Friday, February 27, 2009
Barb invited me to go shoot in the beautiful synagogue Beth Am today. One of two non-Orthodox remaining active synagogues in the center of the city. We had a couple hours to shoot before leaving at 3:00. I had to just soak in the beauty of the architecture and the serenity of the place, before I made some compositions. Both of us were commenting on the surrounding area and its demise, before we even entered and recollected times gone by, Barb her picnics in Druid Hill Park as a child and me the encampment in Druid Hill during the riots of the 60's. I did some research because my curiosity was peaked about the age of the synagogue and its history and discovered, an article that appeared in the Jewish Daily Forward: "as early as the late 1800s, affluent Jews had begun their steady march out of central Baltimore toward the northwest, bringing their congregations with them. The Beth Am building, erected in 1922, was already the third building of the Chizuk Amuno Congregation, which was founded in 1871.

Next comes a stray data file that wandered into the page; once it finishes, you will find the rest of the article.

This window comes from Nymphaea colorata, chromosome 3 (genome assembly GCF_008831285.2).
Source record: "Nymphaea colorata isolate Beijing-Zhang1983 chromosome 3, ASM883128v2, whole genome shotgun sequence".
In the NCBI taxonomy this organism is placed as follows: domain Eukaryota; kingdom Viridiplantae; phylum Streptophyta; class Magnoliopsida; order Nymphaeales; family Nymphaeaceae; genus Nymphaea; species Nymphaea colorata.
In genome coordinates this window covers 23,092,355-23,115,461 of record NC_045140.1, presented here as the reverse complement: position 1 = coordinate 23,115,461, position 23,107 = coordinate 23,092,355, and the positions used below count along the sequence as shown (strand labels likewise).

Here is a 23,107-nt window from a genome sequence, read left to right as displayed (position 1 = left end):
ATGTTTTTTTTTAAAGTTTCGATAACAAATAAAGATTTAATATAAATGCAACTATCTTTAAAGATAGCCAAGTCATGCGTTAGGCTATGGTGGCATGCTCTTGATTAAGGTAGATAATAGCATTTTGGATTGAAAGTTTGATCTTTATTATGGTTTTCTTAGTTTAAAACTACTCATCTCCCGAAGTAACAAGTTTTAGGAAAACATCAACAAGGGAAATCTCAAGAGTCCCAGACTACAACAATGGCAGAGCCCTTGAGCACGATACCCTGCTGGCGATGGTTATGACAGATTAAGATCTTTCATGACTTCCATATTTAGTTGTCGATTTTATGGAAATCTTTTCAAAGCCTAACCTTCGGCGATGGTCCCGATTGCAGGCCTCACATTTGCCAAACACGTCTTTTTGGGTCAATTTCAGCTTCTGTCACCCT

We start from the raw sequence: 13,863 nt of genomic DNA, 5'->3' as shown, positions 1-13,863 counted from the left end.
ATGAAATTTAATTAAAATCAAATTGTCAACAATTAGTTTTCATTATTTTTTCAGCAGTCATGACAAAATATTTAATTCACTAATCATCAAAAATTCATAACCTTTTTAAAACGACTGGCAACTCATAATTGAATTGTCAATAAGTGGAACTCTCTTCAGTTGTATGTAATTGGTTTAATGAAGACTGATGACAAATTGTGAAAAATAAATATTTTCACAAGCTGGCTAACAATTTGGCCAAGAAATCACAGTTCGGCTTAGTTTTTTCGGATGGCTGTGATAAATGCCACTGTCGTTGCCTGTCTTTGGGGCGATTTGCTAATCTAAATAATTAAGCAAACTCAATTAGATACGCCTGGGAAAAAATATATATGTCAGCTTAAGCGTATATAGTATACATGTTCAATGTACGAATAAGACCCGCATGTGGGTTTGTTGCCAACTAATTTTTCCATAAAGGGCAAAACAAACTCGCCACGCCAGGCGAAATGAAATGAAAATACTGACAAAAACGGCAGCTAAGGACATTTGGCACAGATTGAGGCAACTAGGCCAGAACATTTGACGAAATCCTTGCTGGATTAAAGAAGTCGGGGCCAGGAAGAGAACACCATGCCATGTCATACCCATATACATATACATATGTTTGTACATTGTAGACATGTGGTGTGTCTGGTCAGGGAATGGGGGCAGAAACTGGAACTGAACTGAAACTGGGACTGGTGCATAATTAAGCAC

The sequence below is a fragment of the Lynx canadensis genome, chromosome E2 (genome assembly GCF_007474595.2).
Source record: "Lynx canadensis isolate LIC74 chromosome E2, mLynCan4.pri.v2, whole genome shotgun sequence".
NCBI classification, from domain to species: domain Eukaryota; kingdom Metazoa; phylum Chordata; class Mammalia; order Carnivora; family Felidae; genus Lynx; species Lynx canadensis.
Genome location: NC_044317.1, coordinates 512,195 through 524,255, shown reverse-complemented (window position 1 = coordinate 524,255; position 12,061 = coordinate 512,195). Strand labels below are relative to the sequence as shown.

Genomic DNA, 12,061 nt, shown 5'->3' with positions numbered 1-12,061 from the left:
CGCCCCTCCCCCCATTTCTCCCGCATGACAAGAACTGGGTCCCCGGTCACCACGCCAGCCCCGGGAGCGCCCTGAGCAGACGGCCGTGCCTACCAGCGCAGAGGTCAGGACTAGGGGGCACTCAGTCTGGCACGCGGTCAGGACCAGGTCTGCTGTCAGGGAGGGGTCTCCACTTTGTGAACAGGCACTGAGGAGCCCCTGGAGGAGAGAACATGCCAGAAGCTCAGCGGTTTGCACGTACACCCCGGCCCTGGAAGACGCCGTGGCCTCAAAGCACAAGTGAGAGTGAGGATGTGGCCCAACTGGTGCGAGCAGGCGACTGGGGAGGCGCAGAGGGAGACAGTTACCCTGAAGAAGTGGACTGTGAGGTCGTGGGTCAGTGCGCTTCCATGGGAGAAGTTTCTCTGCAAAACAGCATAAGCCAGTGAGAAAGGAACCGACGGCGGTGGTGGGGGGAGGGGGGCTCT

“This area was close to 100% Jewish,” recalled Beth Am’s founding president, Efrem Potts, who attended Chizuk Amuno as a boy.
The nearby stores on Whitelock Street bustled with Jews shopping for kosher meat, groceries and clothing. But the Jewish community continued to move outward. In 1956, Potts’s father, then the president of Chizuk Amuno, oversaw the purchase of a plot of land in suburban Baltimore County. For some 12 years, Chizuk Amuno maintained two branches — one in the suburbs, one in the city — until it decided to give up the old synagogue building. But a contingent of members decided to stay, even though most of them already had moved away themselves.
“It was too beautiful a building to abandon,” Potts said.
The congregants bought the building from Chizuk Amuno at a heavy discount and founded Beth Am."
So here is a little glimpse of that beautiful building and I am personally glad it was rescued from the same demise that has fallen on the surrounding areas.
Thanks Barb for sharing! Shalom